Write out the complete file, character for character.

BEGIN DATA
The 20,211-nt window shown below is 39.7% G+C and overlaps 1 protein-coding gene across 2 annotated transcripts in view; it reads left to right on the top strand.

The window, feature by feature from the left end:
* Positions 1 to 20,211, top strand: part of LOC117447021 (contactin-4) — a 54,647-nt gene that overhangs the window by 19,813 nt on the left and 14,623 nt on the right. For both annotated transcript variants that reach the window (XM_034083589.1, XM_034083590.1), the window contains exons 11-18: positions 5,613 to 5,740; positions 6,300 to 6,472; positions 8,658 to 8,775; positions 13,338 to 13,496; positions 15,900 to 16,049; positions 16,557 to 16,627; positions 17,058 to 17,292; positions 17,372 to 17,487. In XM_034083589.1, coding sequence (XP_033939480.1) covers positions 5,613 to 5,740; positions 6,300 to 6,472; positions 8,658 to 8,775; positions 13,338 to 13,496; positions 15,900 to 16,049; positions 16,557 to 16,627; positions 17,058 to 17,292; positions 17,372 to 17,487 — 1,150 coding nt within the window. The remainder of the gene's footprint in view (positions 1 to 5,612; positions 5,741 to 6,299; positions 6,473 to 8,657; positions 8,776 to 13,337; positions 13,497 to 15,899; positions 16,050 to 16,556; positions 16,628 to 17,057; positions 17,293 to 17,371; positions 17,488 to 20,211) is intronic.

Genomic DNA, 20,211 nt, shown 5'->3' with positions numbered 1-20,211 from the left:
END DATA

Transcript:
The 20,211-nt window shown below is 39.7% G+C and overlaps 1 protein-coding gene across 2 annotated transcripts in view; it reads left to right on the top strand.

The window, feature by feature from the left end:
* Positions 1 to 20,211, top strand: part of LOC117447021 (contactin-4) — a 54,647-nt gene that overhangs the window by 19,813 nt on the left and 14,623 nt on the right. For both annotated transcript variants that reach the window (XM_034083589.1, XM_034083590.1), the window contains exons 11-18: positions 5,613 to 5,740; positions 6,300 to 6,472; positions 8,658 to 8,775; positions 13,338 to 13,496; positions 15,900 to 16,049; positions 16,557 to 16,627; positions 17,058 to 17,292; positions 17,372 to 17,487. In XM_034083589.1, coding sequence (XP_033939480.1) covers positions 5,613 to 5,740; positions 6,300 to 6,472; positions 8,658 to 8,775; positions 13,338 to 13,496; positions 15,900 to 16,049; positions 16,557 to 16,627; positions 17,058 to 17,292; positions 17,372 to 17,487 — 1,150 coding nt within the window. The remainder of the gene's footprint in view (positions 1 to 5,612; positions 5,741 to 6,299; positions 6,473 to 8,657; positions 8,776 to 13,337; positions 13,497 to 15,899; positions 16,050 to 16,556; positions 16,628 to 17,057; positions 17,293 to 17,371; positions 17,488 to 20,211) is intronic.

Genomic DNA, 20,211 nt, shown 5'->3' with positions numbered 1-20,211 from the left: